two young girls eat bread and drink milk at house of blue hope charity's house

Charity Expands its Reach, Investing in the Future of Tanzania’s Girls

In its 10th year, the House of Blue Hope charity, which has been giving vulnerable young boys a caring environment and a comprehensive education with much success, is now looking forward to expanding its reach, taking in vulnerable young girls who find themselves in situations where they cannot receive the education and care they deserve. The charity’s ambitions to break the vicious poverty cycle by enabling vulnerable young girls, as well as boys, is pertinent.

three school girls walk through the streets of Mabibo on their way to school

A new urgency within the international community to eliminate the hurdles faced by young girls in receiving, completing, and utilizing a full education has been emphasized by not just the moral imperative to prevent their exploitation, but also the far reaching social and economic benefits that are passed on down the generations. The information below is taken from UNFPA State of World Population 2016 Report:

  • Girls are less likely than boys to complete schooling and more likely to face forced marriage, child labor, female genital mutilation and other undermining practices.
  • Girls are less likely than boys to complete formal schooling at the secondary and university levels.
  • Girls are more likely to be in poorer physical and mental health, and will find it harder to get paid jobs.
  • Every day, an estimated 47,700 girls are married before 18.
  • Ten per cent of 5-to-14 year-old girls do more than 28 hours of household chores per week, twice that of boys. Three in four girl labourers are unpaid.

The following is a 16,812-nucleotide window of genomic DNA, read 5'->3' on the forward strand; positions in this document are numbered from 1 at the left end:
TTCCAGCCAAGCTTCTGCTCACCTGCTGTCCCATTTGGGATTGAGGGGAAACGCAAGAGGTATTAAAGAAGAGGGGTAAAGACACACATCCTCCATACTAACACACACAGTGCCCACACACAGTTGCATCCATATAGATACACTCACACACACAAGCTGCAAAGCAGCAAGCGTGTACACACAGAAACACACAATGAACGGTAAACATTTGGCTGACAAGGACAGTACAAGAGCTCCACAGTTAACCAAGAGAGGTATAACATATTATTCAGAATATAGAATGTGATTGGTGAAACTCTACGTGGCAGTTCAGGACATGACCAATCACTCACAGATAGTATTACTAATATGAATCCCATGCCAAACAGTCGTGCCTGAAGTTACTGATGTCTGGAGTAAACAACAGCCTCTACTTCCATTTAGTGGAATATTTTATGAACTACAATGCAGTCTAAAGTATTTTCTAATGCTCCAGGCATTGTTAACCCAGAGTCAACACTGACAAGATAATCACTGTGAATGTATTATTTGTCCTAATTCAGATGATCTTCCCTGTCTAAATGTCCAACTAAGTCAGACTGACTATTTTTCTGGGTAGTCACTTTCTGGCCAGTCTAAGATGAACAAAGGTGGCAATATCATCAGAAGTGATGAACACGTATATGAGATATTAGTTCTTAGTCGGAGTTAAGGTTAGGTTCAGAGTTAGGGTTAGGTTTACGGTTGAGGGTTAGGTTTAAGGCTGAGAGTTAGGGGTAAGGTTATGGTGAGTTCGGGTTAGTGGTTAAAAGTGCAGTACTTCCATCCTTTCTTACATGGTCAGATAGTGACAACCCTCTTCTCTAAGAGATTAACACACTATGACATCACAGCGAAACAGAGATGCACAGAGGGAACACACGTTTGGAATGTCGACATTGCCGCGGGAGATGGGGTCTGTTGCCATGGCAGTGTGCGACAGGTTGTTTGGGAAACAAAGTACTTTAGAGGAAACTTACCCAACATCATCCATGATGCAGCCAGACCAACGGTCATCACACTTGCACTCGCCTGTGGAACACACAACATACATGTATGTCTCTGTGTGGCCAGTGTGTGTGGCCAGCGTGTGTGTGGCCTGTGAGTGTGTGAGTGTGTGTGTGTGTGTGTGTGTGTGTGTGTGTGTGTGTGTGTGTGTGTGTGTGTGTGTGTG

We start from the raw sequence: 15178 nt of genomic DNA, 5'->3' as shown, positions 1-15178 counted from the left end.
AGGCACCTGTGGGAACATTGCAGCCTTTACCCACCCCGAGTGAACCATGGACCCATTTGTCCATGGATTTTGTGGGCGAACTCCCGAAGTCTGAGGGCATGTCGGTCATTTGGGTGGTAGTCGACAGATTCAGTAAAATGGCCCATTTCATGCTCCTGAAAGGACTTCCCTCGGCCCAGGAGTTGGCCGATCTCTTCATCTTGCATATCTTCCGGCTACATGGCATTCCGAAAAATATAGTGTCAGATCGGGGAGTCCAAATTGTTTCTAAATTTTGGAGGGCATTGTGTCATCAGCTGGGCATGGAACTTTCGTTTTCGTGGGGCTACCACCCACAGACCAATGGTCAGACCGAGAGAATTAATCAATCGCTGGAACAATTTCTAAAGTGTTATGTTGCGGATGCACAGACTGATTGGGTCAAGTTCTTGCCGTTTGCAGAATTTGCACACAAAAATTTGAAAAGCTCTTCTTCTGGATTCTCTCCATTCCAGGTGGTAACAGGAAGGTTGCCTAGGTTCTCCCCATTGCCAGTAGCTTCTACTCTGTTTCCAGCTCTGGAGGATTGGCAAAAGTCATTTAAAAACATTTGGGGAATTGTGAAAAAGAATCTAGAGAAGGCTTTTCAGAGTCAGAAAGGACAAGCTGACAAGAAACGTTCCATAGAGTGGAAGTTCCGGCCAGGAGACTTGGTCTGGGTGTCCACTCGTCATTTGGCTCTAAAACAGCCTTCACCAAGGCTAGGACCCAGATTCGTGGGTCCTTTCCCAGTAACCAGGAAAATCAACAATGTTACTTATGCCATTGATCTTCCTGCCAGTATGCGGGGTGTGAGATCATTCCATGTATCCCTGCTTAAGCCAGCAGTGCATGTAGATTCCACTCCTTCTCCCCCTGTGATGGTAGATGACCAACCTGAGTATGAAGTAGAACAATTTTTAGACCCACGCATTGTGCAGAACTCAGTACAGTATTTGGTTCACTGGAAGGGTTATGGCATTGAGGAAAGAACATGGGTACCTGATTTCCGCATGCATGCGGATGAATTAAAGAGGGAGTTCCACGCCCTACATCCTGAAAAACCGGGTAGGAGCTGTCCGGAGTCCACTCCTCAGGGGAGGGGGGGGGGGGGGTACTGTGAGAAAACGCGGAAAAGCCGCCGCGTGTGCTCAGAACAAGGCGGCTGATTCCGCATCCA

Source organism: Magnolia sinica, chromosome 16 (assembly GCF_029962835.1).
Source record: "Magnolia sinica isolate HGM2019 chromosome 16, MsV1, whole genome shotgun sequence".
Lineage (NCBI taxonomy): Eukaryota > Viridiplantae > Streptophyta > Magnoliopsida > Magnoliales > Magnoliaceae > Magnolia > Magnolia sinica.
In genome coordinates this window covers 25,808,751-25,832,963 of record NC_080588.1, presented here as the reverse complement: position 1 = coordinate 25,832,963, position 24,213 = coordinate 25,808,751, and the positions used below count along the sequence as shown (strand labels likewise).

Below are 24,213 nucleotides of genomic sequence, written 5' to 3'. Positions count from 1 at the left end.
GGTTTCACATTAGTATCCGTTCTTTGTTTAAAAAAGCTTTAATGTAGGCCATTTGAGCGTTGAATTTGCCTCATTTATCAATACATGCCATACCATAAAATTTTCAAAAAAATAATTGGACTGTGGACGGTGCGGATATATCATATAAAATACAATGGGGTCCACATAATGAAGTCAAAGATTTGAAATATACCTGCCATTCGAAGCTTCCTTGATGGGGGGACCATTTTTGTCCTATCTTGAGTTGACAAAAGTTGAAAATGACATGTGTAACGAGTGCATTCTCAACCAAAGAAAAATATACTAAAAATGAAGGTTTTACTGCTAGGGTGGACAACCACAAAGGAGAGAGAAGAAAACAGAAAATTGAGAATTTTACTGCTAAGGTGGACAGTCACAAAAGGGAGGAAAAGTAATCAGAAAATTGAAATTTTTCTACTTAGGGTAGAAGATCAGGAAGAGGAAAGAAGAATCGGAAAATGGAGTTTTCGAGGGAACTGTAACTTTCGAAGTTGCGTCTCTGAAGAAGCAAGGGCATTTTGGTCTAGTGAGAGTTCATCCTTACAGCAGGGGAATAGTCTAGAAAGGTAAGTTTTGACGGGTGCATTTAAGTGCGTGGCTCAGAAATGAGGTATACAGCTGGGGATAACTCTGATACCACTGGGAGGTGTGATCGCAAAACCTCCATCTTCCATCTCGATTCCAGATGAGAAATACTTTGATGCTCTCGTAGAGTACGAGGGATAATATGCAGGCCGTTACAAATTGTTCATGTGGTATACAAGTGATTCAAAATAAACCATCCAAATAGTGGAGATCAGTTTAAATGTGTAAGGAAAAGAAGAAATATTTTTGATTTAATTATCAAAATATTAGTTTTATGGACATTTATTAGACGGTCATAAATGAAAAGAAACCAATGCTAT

• Each year of education delivers an additional 11.7% uplift in wages in later life for girls (compared with 9.6% for men). Yet, 16 million girls between 6 and 11 will never start school, twice the number of boys.
  • If all the 10-year-old girls who drop out of school or do not attend school in developing countries completed secondary education, they would trigger a $21 billion annual dividend.

In the same report the UNFPA Executive Director Dr. Babatunde Osotimehin states:

“Impeding a girl’s safe, healthy path through adolescence to a productive and autonomous adulthood is a violation of her rights”, “But it also takes a toll on her community and nation. Whenever a girl’s potential goes unrealized, we all lose.”

The House of Blue Hope charity’s work in helping vulnerable girls escape more than just the poverty trap, but frequently gender based violence (GBV), and child marriage, is vital for empowering young girls who would otherwise have little hope of finishing their education. The charity aims to protect the rights of these girls to pursue their ambitions, instead of being married off to older men once they reach puberty, or disproportionately carry the burden of unskilled, unpaid domestic work, or bearing children when they themselves are barely out of adolescence.

two young girls stand in front of the House of Blue Hope charity's house

In order for the charity to fulfill its 10th anniversary ambitions of helping vulnerable girls strive for success and break the inter-generational poverty trap, we need your help. Any donation you can afford will enable us to, not only help the vulnerable girls we take in, but their children, and their children’s children. Even a small investment in the girls of today, can reap rewards for decades to come. Help us support 10 boys and 10 girls so they can live their lives free from violence and poverty, and full of ambition and hope.  


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